St. Olaf Reunion Weekend: reinforcing the connection to Northfield, not just the college

The weather was perfect for St. Olaf’s Reunion Weekend this past weekend. ReunionLogoGoldSt. Olaf schedules many of the reunion weekend events in and around Northfield. This year, venues included J. Grundy’s Rueb ‘n’ Stein, The Grand Event Center, Jesse James Lanes, Northfield Golf Club, Contented Cow, Froggy Bottoms River Pub, Willinger’s Golf Club, and the Northfield Historical Society.  Bus shuttle service was available to all off-campus locations.

The big entertainment tent downtown on Sesquicentennial Plaza was also good for Northfield-area businesses. From the last page of the schedule:

Special Thanks To: College City Beverage for its signs and hospitality; the Grand Event Center for providing beer and wine service at the entertainment tent; the City of Northfield for their support and coordination; the Defeat of Jesse James Days Volunteer Committee for its coordination and rentals; and the Quarterback Club for its catering services.

I took some photos Saturday night of the entertainment tent area:

DSC01041 DSC01037 DSC01031 DSC01034

DSC01032 DSC01047 DSC01051 DSC01050

The economic impact of Carleton’s annual Rotblatt softball game carries over to downtown

Rotblatt softball player Rotblatt softball players
Some out of town visitors were at GBM when it opened at 6 am today. Two were awake after playing softball all night. One wasn’t.

The Carleton wiki ("an unofficial, student-run website") says that Rotblatt:

… is an annual drunken softball game played during Spring Term. It has as many innings as the number of years since Carleton was founded. In recent years, T-shirts for people who arrive at Rotblatt early has become a major CSA budget item, exempted by tradition from rules that prohibit spending on personal property.

Carleton to leave the Medical Arts Building "on the tax roll at this time"

Ed Kuhlman with a 1927 edition of the National Public Opinion newspaper 1927 edition of the National Public Opinion newspaper 1927 edition of the National Public Opinion newspaper 
Mr. Ed Kuhlman stopped by my morning office at GBM on Friday to show me a newspaper called the National Public Opinion that he found in a recent batch of collectibles he’d purchased. This edition was Volume 1, No. 4, published on July 16, 1927.  In true yellow journalism fashion, the headlines scream:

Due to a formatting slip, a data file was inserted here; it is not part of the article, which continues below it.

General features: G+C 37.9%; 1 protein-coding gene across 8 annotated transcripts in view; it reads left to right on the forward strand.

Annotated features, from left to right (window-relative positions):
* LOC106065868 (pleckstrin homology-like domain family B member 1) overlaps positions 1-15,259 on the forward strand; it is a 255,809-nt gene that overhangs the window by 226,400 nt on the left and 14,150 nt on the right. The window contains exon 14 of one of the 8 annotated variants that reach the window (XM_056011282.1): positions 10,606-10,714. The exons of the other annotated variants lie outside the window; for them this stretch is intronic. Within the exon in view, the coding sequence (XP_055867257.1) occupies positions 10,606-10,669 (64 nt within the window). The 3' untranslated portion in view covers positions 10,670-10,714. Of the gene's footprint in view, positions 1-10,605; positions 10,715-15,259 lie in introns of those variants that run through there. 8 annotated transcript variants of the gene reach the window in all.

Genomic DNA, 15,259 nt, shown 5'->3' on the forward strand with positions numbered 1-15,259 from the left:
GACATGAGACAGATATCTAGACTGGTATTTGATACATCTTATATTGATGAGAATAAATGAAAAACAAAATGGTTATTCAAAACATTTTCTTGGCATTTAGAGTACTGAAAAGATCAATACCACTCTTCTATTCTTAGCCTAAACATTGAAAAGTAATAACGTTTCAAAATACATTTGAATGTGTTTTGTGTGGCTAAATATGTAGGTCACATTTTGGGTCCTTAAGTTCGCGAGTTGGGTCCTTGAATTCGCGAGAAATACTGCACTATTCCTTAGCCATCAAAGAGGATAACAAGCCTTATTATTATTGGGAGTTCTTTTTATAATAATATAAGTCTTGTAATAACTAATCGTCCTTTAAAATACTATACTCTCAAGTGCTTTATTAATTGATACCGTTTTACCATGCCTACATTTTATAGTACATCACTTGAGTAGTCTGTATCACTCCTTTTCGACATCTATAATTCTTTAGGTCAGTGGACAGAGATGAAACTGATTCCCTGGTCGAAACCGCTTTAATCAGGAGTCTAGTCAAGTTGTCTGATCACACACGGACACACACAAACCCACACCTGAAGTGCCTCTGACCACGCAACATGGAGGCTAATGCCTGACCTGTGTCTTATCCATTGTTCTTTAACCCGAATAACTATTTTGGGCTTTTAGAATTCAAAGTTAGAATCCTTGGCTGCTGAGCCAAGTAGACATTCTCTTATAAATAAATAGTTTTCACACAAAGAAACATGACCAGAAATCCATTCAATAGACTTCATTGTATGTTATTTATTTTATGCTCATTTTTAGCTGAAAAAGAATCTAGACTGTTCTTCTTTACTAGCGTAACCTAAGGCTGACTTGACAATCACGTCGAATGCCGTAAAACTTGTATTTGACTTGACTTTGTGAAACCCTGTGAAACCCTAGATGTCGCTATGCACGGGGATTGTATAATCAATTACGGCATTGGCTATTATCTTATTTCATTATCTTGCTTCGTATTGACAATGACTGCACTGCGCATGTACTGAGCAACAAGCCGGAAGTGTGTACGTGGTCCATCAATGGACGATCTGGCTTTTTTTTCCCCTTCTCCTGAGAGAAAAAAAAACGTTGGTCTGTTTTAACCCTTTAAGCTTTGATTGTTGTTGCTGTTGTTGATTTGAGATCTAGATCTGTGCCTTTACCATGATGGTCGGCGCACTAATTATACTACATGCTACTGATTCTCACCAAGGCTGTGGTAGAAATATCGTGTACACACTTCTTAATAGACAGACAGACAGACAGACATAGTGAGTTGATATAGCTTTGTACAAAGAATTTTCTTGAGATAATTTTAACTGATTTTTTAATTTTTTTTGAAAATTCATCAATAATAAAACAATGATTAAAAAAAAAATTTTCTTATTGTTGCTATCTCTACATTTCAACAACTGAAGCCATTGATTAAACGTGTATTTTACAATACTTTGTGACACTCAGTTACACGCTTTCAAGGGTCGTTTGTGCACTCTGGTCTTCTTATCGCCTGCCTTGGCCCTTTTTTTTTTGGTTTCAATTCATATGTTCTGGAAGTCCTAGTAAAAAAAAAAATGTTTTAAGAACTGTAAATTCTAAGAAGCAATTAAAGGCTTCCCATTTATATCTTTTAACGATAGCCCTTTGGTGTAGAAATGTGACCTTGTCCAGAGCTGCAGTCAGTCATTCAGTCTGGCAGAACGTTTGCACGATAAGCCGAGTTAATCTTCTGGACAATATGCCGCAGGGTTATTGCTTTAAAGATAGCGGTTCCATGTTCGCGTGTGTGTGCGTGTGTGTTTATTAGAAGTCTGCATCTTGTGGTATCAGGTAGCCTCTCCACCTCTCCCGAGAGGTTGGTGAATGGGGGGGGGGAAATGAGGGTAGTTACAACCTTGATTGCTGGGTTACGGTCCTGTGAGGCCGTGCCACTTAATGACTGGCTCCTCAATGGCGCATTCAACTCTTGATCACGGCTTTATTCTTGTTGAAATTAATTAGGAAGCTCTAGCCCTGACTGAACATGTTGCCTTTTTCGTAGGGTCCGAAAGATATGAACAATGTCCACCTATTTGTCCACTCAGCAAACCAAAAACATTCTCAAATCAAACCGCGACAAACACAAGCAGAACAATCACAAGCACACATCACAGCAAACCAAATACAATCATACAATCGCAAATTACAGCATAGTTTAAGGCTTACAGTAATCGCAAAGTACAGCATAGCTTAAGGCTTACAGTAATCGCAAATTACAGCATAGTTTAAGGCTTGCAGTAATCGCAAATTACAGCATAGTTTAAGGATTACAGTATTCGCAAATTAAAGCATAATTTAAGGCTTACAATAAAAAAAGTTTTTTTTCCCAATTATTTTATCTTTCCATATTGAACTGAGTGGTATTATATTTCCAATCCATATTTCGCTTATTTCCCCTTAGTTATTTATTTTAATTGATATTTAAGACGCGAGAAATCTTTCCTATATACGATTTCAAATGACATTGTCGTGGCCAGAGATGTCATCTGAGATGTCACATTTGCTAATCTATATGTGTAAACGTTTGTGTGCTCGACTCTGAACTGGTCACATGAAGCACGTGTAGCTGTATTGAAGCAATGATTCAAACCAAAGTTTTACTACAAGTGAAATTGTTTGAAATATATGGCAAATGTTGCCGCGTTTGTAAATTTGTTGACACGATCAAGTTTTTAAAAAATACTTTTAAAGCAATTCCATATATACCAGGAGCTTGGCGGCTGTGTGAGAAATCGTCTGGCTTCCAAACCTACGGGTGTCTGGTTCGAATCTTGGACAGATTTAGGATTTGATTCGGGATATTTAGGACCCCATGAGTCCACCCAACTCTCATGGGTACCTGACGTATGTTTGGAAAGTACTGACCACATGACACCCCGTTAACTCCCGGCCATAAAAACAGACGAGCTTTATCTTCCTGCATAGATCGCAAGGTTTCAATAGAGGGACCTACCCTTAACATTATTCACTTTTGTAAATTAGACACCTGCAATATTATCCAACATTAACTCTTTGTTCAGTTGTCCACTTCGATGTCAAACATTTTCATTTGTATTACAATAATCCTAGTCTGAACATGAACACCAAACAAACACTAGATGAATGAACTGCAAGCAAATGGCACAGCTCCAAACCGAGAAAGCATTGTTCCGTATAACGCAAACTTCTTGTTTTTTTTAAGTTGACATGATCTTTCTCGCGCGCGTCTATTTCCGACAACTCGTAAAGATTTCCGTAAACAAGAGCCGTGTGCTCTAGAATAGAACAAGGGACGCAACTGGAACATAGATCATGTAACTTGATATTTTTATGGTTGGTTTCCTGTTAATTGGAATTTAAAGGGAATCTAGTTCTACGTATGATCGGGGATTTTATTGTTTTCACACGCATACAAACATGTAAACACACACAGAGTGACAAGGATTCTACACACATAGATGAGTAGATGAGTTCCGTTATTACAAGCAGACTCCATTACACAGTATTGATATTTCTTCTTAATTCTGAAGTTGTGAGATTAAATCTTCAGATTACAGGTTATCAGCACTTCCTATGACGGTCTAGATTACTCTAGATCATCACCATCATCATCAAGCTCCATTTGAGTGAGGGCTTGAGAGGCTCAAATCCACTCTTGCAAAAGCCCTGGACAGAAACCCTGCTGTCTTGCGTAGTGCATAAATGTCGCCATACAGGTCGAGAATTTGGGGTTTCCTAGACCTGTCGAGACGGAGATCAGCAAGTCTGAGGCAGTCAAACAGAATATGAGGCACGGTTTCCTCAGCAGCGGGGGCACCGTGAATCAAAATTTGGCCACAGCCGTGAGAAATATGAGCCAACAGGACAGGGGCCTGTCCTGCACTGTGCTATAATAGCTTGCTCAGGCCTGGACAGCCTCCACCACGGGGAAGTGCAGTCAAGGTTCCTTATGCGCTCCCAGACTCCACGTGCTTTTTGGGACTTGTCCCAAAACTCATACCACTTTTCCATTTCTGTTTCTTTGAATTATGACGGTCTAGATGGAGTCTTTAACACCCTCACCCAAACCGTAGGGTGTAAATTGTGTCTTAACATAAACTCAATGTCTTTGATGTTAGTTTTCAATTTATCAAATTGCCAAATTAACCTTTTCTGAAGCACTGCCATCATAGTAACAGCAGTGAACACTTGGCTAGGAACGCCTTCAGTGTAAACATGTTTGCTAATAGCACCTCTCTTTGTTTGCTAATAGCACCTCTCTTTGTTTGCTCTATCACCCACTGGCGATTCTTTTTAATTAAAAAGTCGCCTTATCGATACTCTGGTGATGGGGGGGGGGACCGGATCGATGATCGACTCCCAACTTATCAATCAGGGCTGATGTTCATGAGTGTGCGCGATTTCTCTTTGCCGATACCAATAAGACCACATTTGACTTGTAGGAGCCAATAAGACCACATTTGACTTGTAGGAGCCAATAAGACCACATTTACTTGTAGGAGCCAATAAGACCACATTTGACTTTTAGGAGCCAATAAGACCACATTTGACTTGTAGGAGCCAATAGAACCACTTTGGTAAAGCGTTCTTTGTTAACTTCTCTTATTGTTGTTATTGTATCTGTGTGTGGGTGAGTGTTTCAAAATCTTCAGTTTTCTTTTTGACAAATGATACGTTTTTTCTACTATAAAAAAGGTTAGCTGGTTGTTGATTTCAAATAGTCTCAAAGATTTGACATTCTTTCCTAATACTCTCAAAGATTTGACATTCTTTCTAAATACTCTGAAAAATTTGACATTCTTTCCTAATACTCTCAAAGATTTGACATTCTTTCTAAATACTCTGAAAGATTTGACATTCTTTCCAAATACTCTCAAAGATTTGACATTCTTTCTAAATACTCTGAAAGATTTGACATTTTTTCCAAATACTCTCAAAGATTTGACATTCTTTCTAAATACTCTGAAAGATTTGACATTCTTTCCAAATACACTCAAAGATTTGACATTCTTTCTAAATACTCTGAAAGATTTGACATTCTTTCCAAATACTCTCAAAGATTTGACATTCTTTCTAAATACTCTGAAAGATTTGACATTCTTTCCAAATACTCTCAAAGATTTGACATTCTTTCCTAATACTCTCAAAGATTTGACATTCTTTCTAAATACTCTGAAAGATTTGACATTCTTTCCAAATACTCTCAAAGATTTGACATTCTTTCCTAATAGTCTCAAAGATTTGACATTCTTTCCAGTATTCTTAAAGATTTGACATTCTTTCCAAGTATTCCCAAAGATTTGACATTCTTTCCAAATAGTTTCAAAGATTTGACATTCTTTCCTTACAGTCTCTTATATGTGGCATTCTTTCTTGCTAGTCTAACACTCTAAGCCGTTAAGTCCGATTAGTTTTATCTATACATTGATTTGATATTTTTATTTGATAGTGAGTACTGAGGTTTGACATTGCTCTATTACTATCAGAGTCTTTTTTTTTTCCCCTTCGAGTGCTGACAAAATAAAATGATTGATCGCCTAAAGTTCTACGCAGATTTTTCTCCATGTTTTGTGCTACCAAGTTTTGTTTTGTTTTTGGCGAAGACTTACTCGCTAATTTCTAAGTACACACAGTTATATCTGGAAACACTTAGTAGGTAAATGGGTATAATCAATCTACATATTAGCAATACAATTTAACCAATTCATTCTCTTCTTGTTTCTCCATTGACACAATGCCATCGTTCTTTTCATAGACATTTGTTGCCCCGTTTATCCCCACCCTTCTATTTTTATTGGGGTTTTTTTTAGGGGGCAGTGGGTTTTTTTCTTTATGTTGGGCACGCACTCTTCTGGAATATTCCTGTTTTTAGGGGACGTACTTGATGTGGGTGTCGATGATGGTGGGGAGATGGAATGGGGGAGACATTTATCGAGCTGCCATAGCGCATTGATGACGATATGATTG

FARIBAULT, MINNESOTA, IS 48 PER CENT TAX-EXEMPT!

NORTHFIELD, MINNESOTA, HALF TAXED—HALF FREE

Faribault, Minnesota, is tied for first place with Northfield, in matter of tax exemptions

The Limit to Tax Exemptions in Northfield, Minnesota is the Sky With the Roof Knocked off

Carleton College seems to run the city.

We laughed because Carleton was in the news this past week for acquiring a commercial property downtown. The Nfld Patch article, Carleton College Purchases Building at 200 Division St., includes an email by Carleton’s VP Fred Rogers. Excerpt:

We believe this is a win for Carleton and a win for Northfield’s downtown. The College will effectively acquire new space in central campus, much cheaper than we could construct it. The office and professional uses of this important downtown building will be reinforced and increased. We intend to honor all existing leases and to leave the building on the tax roll at this time.

If Carleton does take the building off the tax roll, I predict the publisher of the National Public Opinion will turn over in his grave and come back to life as an angry blogger.

Explore the wonders of the prairie and wetland complex of the St. Olaf Natural Lands

prgrass006The Cannon River Watershed Partnership invites the public to explore the wonders of the prairie and wetland complex of the St. Olaf Natural Lands with us on May 12th.

When:  1:00-2:30 PM on May 12th

Where:  Meet the student naturalist outside the front door of Tostrud Athletic Center at St. Olaf College.

The walk will take you through the St. Olaf Natural Lands to view wetlands, woodlands, and prairie habitats. The naturalist will talk about wetland and prairie restoration as it relates to water quality.

Information: See the CRWP Upcoming Events Calendar.

Does the Carleton Arb have a new contender for the title of ‘Spooky Old Tree’?

spookyoldtreecoverBack in 2008, I blogged about the demise of the spooky old tree in Carleton’s Lower Arb.

Last week, Robbie and I had breakfast with Northfield newcomers Rebecca Bliss and her husband Don Hasseltine (new VP of External Relations at Carleton). 

When I told their young daughters about the spooky old tree in the Arb, they alerted me to a spooky tree they discovered in the Upper Arb that "only creaks when people walk by."

DSC08669 DSC08666 Tree in the Upper Arb that "only creaks when people walk by." Freaky!
So with moms and dogs in tow, we paid the tree a visit on Tuesday and sure enough, it creaked just loud enough for a hearing impaired geezer to hear.  Freaky.

Something’s happening here. What it is ain’t exactly clear. So guess.

DSC08370 DSC08371 DSC08373 DSC08374 DSC08375
Construction of a building has begun adjacent to the wind turbine at St. Olaf.

Hint #1: it has nothing to do with the turbine.

Hint #2: the wood under the tarp is an indicator.

Update 3/31: Here’s a photo of the Arnold Flaten Art Barn, which I’ve grabbed from a Jan. 2011 Northfield News story, which they got from a story in St. Olaf Magazine.

Arnold Flaten Art Barn